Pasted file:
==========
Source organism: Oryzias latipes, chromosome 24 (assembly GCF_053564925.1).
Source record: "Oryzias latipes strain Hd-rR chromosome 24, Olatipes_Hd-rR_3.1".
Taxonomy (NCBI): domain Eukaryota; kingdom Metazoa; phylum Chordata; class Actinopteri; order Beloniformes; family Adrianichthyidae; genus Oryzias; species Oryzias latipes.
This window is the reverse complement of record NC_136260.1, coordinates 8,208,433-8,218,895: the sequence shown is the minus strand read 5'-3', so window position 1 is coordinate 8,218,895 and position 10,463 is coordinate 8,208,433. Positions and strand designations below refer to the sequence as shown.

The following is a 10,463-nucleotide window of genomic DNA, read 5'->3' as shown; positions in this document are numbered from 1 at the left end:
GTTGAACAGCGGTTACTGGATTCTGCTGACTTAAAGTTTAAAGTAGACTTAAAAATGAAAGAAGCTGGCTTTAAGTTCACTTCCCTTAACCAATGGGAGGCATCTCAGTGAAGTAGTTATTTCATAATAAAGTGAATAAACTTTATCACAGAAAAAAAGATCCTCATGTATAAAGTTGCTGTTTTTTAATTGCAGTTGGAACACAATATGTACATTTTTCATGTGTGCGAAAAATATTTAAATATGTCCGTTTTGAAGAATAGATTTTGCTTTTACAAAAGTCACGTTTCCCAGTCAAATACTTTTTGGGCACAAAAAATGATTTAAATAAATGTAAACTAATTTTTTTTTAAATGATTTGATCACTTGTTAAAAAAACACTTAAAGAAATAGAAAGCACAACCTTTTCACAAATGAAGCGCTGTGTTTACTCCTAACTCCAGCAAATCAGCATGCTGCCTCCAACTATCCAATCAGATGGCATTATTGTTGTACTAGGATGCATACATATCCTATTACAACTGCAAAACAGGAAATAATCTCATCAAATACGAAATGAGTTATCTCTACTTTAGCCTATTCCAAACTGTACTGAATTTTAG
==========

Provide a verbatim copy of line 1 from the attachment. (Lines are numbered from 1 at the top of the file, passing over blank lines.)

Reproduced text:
Source organism: Oryzias latipes, chromosome 24 (assembly GCF_053564925.1).